Zika virus disease is a viral illness that does not always produce symptoms. However, in some people infection has been linked to complications such as birth defects, miscarriage and stillbirth and a neurological (nerve) condition called Guillain-Barre syndrome.
Key disease information
Zika virus disease is a mosquito-borne viral illness that is commonly transmitted by the bite of an infected mosquito. The virus does not cause illness in everyone who is infected – some people do not experience any symptoms at all. However, around one in five people may get symptoms including fever, rash, conjunctivitis, severe headache and muscle pain. In some people the disease can cause complications – such as stillbirth or birth defects in the unborn child of an infected, pregnant mother. In others, it can cause a neurological condition that affects the nerves that make your muscles move called Guillain Barre syndrome.
Outbreaks of Zika virus disease have been reported in tropical Africa, Southeast Asia, Central and South America and the Pacific Islands.
Zika virus disease can be transmitted in several ways. Commonly it is spread through the bite of an infected mosquito. However, it can also be spread from a mother to her unborn child, from person-to-person through sexual intercourse or through a blood transfusion that is infected with the virus.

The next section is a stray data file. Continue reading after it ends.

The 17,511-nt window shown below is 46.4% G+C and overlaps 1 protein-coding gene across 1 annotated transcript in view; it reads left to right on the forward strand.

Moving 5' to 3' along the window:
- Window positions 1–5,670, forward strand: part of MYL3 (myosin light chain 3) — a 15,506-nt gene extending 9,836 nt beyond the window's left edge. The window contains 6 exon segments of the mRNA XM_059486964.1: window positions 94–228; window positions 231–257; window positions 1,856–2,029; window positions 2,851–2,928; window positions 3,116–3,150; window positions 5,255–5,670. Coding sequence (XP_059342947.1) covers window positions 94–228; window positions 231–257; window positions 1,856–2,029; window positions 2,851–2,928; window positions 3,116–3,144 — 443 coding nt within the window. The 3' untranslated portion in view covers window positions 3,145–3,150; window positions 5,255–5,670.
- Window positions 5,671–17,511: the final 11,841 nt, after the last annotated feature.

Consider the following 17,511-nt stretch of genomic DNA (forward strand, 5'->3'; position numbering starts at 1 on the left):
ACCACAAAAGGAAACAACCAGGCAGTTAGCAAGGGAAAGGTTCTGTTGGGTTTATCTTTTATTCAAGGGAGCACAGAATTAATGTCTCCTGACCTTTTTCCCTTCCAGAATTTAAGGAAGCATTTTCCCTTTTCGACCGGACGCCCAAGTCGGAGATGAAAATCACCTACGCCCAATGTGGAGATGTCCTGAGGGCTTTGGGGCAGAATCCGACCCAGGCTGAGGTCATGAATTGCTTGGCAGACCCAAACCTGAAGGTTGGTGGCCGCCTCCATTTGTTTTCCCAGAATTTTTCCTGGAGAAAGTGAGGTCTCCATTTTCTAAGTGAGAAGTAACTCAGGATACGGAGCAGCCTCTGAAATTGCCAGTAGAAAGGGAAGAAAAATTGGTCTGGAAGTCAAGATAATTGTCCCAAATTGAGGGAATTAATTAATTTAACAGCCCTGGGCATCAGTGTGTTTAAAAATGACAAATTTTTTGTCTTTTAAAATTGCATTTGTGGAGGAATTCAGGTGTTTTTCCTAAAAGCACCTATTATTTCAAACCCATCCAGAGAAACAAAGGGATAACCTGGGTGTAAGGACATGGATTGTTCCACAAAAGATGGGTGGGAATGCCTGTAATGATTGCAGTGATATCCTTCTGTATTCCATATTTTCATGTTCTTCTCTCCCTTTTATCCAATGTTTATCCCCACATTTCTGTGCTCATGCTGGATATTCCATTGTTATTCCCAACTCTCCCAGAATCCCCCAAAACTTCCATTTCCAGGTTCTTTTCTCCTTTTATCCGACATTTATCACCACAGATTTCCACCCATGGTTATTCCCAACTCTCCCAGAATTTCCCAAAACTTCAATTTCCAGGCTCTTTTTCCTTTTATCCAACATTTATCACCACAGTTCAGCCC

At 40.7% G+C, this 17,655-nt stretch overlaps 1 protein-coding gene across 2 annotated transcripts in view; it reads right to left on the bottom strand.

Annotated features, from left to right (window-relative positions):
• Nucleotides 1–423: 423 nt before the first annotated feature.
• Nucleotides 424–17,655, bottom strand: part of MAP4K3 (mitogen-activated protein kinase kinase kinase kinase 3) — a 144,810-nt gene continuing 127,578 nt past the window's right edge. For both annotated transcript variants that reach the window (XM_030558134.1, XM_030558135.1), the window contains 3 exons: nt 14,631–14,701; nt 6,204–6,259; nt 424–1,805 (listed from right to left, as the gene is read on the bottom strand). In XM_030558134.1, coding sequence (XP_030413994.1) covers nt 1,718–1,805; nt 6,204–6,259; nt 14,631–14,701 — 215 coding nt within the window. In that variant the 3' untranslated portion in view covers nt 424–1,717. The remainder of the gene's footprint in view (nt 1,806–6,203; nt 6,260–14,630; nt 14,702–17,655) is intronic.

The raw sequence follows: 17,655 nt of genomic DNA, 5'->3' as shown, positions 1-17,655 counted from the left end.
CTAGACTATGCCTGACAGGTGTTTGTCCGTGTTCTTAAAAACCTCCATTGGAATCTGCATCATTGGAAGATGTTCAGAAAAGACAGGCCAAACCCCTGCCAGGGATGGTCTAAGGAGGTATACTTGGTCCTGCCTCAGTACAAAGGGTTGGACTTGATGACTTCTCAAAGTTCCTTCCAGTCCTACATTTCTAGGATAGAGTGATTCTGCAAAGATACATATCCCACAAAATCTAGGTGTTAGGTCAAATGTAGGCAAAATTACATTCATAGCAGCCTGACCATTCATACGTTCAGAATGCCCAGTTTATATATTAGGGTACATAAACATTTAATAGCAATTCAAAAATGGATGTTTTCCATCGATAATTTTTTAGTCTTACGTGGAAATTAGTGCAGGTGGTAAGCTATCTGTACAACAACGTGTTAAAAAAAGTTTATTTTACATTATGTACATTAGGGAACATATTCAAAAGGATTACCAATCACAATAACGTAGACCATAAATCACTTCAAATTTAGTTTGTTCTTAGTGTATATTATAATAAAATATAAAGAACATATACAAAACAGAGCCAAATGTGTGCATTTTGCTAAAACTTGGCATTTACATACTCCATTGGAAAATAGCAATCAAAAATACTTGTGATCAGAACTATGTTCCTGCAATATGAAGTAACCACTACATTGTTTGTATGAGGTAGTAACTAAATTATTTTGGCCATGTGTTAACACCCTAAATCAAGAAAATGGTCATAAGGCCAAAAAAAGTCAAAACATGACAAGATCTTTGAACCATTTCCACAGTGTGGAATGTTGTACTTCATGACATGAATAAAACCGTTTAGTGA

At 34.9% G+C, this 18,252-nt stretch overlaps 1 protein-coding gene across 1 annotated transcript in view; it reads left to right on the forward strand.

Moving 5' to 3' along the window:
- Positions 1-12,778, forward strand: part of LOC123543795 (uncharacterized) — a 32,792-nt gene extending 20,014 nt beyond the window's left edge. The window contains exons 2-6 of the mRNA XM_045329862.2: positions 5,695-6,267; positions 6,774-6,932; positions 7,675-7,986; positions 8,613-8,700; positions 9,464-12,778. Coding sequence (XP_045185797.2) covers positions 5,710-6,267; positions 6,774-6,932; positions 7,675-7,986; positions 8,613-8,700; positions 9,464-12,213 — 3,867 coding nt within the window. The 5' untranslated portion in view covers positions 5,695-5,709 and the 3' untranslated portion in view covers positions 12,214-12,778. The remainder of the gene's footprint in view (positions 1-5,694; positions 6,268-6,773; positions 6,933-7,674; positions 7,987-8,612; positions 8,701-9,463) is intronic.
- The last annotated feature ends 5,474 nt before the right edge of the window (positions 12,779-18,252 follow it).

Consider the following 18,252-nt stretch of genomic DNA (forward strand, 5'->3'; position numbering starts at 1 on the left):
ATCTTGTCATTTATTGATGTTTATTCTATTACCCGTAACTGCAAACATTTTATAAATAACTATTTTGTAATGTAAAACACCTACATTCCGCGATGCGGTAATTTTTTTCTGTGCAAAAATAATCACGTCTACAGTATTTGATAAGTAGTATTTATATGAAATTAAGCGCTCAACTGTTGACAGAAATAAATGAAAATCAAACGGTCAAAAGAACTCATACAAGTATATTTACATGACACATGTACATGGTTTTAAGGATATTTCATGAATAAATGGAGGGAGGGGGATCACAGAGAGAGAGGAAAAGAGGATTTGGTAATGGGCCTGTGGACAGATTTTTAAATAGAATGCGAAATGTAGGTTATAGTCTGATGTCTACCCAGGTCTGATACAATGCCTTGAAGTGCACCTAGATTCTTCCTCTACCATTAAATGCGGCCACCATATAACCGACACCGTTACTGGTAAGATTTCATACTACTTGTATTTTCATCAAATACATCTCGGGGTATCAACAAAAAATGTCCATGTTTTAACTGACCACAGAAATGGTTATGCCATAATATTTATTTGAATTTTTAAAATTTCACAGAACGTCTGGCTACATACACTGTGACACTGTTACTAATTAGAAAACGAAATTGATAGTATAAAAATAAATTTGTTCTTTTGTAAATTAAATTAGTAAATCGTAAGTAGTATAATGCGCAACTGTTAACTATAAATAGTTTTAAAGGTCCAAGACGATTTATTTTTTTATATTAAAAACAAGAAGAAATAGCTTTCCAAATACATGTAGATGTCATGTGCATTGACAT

Yes, zika virus disease is contagious if your blood comes into contact with blood from an infected person or mosquito bite.
Most people who contract the zika virus will experience no symptoms at all. However, for the one in five that do, they may experience:
- Joint pain
- Red eyes
- Muscle pain
These symptoms typically only last for a few days to a week and don’t require hospitalisation. However, more serious complications can result from zika virus infection in some people.
The best way to prevent zika virus disease is to prevent any contact with blood from an infected person. That means avoiding mosquito bites and practicing safe sex.
To avoid mosquito bites, you can wear long-sleeved shirts and pants, use insect repellent that contains DEET, and make sure the place you are staying and sleeping has mosquito screens or netting.
Currently there is no licensed vaccine to prevent zika virus disease. For more information regarding zika virus disease, speak with a healthcare professional before you travel.
Sources & Citations
- Victoria State Government. Better Health Channel. Zika virus. Available at: https://www.betterhealth.vic.gov.au/health/conditionsandtreatments/zika-virus (accessed 25 October 2018).
- Centers for Disease Control and Prevention. Zika virus. Overview. Available at: https://www.cdc.gov/zika/about/overview.html (accessed 25 October 2018).
SPANZ.SAPAS.18.10.0374 - Date of preparation October 2018Show All